No one in the world represents the spirit of resilience and tenacity like Black Women. In the face of racial prejudices, toxic patriarchy, and colonial social ills, She mothers the world and with dignity, continues to affirm Afrika’s genius.
Stories Set To Music: 1/11/2018 The original version of this story appeared around 2018-2019 and began with this quote from a Blood Orange song, “I can be the only one / but do you even want me to …”; the point was to highlight the highs and lows of romantic love as well as theContinue reading “Songs In The Chi of Love”
If there was an MC that could be handed the accolades for being the very epitome of the culture called HIP HOP, it would have to be the one called Blastmaster KRS-One. We will elucidate later why this is …
“Our subject is not music as an abstract art, but music as a force which affects all who hear it. Music – not as entertainment only, but as a literal power. Whether we are within audible range of music, its influence is playing upon us constantly.” – David Tame, The Secret Power of Music TowardsContinue reading “Words of Power, Sounds of Peace”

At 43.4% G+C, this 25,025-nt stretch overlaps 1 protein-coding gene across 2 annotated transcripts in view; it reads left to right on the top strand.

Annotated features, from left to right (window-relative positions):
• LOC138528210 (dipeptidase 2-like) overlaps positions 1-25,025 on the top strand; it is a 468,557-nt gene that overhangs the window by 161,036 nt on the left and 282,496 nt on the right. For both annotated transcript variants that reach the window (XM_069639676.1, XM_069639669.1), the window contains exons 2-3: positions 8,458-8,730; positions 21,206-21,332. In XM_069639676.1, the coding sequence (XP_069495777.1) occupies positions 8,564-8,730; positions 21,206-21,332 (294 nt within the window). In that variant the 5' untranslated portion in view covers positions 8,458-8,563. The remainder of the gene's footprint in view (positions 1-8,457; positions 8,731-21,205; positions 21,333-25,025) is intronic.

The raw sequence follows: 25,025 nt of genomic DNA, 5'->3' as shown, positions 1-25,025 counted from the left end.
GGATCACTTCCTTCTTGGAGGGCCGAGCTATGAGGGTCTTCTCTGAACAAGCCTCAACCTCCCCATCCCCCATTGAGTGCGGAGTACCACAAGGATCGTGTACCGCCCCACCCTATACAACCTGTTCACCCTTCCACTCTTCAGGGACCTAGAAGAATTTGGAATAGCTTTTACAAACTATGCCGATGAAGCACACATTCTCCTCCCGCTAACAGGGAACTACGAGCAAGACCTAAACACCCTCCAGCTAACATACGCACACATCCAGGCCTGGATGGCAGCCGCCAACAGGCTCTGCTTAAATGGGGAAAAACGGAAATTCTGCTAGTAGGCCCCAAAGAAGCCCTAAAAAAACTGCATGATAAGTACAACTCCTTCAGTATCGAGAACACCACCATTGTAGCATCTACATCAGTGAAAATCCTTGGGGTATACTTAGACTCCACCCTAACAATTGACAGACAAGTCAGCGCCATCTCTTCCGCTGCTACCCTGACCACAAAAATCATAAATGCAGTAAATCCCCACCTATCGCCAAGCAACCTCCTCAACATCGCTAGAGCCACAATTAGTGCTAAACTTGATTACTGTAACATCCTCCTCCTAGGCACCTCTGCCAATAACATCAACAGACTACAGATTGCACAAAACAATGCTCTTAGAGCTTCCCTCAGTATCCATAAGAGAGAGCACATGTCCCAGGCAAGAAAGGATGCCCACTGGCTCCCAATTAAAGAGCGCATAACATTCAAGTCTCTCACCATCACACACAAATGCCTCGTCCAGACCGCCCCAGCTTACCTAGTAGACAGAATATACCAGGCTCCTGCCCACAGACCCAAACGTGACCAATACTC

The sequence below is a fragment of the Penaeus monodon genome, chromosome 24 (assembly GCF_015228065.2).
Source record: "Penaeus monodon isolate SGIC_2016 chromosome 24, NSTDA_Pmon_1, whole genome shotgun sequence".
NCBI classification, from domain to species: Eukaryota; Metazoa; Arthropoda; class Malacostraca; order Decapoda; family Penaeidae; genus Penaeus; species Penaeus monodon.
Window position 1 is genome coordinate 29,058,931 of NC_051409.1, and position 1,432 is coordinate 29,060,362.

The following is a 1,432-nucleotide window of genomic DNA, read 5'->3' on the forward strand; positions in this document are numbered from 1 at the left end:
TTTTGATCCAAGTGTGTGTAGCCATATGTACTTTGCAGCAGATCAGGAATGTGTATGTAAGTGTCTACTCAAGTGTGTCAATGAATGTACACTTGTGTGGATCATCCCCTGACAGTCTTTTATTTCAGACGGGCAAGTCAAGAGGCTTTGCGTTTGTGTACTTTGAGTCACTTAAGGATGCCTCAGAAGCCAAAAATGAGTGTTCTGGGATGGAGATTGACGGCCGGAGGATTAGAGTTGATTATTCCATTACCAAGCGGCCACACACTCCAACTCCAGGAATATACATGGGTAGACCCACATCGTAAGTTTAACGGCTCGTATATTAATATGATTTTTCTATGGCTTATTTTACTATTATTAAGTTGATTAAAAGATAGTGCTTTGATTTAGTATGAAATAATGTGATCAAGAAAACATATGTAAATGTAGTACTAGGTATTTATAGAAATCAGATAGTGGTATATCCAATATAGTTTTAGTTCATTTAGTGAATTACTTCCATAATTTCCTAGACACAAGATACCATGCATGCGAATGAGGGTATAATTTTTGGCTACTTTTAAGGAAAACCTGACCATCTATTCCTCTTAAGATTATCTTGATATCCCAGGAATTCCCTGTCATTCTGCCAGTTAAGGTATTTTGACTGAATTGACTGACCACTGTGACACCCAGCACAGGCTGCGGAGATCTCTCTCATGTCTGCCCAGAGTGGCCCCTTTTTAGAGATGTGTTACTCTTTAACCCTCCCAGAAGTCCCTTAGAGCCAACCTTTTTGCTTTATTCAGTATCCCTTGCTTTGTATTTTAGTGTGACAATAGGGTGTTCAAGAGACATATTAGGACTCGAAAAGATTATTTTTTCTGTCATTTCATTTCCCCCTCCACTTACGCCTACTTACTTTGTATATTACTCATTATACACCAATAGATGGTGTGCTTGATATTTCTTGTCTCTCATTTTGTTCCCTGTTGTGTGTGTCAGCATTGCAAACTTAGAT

A conversation that turned into an argument on Facebook today, which was about the lyrical prowess of US rapper Jay-Z really got me thinking about Black aesthetics in a general sense. The debate was sparked by someone who said that they were alarmed at how much praise that Jay-Z gets for displaying a skill thatContinue reading “The Communal and Intellectual Properties of Afrikan Cultural Aesthetics (part 1)”
There is time for the drum, a time for the voice, a time for the string instrument and the wind instrument – and then there is a time for the algorithmic microchip – the sound of the kinetic electric multiverse. This particular artist is one of the masters of the electronic magik craft …He getsContinue reading “Spherical Sounds”
Please note that I wrote this in November 2014. I am only re-sharing here as I am moving some articles/notes/essays from one old blog into this one. Some of these will form part of the upcoming book, The House of Plenty. The CHI: Thoughtless Dancers or Dancing Thinkers? In his book Representing African Music: PostcolonialContinue reading “Thoughtless Dancers to Dancing Thinkers”